This post is of one of my favorite chutneys. I cannot stop myself from buying this leafy vegetable whenever I see it on the leafy section of the supermarket. I love the way my mother cooks this particular greens. She adds a lot of oil and onions and makes it as a Sabzi, I use less oil in my cooking, but I still love her style of cooking this recipe. Here I am posting my adaptation of my mother’s recipe, I make a chutney of the sabzi by blending it all to fine paste in the mixer pot so that I can bottle it up and use whenever I wish. Initially after coming to this place, on couple of occasions I purchased the Gongura pickle of Priya brand, but not anymore. I like my chutney recipe the best, as I always add a healthy twist and try and make the recipe to my specification and liking.
One does not get to see this leafy bunch very regularly on the stands, but it is available, and hence I never let go of the opportunity when I see it in the market. I have seen bigger bundles of these greens sold in Indian markets, but here have to do with small bunches of leaf stems that make up the bundle. But something is always better than nothing, and hence the chutney version of cooking this greens.
As not all days of the week see us with pleasant moods, sometimes our moods do become sour on some pretext or other, in same context not all leafy greens are sweetish or pleasant to taste. This particular green is very sour in taste, and it is for this reason I like to make a chutney of this and eat along with rice and dal combinations whenever I wish to eat plain and simple food. It adds the necessary tang to the taste buds. Also, it goes well with some parathas too.
When my mother was visiting me, she gave me this tip of how to reduce the sourness from the leaves.
How to reduce the sourness from the Gongura leaves: Heat water in a bowl and put the Gongura leaves in this boiling water and cook just for a minute or so, and then drain away the water. The longer the leaves are boiled, the less the sour taste. Mother usually boils it for more than a minute, but as the leaves are few in the bundles sold here, I just give it a minute to boil and then drain. This reduces the extremely sour taste of the leaves.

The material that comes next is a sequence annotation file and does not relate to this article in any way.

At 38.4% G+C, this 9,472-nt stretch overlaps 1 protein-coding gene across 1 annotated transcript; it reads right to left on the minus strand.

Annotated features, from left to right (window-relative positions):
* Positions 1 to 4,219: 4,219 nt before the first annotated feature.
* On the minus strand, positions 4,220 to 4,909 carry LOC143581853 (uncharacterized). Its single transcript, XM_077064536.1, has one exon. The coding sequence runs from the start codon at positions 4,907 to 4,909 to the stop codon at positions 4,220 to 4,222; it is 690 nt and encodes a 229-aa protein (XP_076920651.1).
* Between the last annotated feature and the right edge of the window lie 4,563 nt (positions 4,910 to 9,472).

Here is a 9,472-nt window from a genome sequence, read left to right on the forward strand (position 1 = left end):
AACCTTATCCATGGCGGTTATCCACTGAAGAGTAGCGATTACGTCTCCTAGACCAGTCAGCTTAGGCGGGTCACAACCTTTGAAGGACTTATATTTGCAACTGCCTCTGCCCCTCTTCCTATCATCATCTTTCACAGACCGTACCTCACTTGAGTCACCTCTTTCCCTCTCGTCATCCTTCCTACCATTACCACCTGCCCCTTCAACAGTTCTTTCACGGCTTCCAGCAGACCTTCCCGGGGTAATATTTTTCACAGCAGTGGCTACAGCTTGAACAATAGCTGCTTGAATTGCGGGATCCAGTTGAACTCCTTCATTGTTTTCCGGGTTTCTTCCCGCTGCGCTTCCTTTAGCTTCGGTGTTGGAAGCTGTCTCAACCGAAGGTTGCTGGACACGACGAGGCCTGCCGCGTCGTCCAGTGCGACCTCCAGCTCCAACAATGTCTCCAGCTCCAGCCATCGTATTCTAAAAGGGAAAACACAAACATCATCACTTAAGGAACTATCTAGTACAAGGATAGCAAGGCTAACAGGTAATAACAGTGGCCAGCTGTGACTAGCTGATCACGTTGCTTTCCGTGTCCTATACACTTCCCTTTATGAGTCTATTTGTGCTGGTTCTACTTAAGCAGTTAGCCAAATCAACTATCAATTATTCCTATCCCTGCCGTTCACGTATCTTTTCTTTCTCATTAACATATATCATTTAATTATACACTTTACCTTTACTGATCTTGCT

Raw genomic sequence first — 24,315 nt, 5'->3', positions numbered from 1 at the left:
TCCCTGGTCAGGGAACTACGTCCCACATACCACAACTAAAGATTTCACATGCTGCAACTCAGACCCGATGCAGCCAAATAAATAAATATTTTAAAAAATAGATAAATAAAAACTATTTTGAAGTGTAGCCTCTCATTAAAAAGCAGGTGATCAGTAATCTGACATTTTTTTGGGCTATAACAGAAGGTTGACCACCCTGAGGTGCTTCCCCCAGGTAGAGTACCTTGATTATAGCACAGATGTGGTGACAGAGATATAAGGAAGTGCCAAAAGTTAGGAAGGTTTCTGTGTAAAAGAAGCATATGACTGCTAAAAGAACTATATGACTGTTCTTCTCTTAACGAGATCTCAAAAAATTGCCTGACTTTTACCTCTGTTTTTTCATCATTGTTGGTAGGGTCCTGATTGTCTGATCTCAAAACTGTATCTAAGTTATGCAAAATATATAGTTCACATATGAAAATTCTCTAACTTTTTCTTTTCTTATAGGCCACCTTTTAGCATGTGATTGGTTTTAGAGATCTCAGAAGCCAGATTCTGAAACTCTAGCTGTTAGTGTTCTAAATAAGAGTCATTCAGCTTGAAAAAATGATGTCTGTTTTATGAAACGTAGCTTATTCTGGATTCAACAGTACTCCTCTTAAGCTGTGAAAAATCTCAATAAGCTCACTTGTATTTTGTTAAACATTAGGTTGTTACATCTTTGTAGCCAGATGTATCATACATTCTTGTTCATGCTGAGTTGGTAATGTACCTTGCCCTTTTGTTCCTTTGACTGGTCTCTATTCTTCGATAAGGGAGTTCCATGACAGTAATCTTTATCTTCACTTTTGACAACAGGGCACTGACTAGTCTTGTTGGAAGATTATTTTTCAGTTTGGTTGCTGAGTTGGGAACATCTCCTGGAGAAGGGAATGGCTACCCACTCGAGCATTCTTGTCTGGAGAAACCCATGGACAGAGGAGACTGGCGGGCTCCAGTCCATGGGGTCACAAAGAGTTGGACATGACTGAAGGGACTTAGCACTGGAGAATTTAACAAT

Gongura leaves: 1 small bunch
Onion: 1 small
Green Chili: 2 no.
Garlic cloves: 2-3
Cumin: 1 Tsp
Flax seeds: 1 Tsp
Oil: 2 Tbsp
Salt: To taste
- Blanch the leaves to reduce the sourness. Chop the onion, garlic cloves and green chilli.
- Heat a pan on the gas stove and add 1 Tbsp oil in it. Add the cumin and flax seeds, then add the green chili, garlic and onion. Cook till the onion is pinkish, then add the blanched Gongura leaves and season with required amount of salt.
Cook for few minutes so that the salt is mixed properly with the leaves and all the water, if any present, is dried off, and then put off the flame. Remove the contents into a bowl. Once cooled, transfer to a mixer pot and blend to get a fine paste.
- Empty the contents into a storing jar and add all the remain oil to it.
This is my version of making this simple and delectably tangy chutney.
I have yet to use these Gongura leaves to make any other vegetarian or non-vegetarian recipes in my kitchen. I have seen and drooled over the Gongura prawn recipe pictures and hence I do have thoughts of trying to incorporate these leaves into one of my prawn recipes to find out how it would taste. May be I should also try and make a dal using these leaves. I will try some more recipes of Gongura in the coming New year and make posts, my New year plans, hence sharing my thoughts with you all here.
Lastly, just as we find tips and tricks of reducing the sourness in the vegetables, in the same way let us try and reduce or eliminate the sour moods that engulf us on some days and make each day a pleasant one. A herculean task to change ones bad mood, but one can always try, right? On this thought I end my last post for this November month. Wishing you all a great start to the new month of December from tomorrow.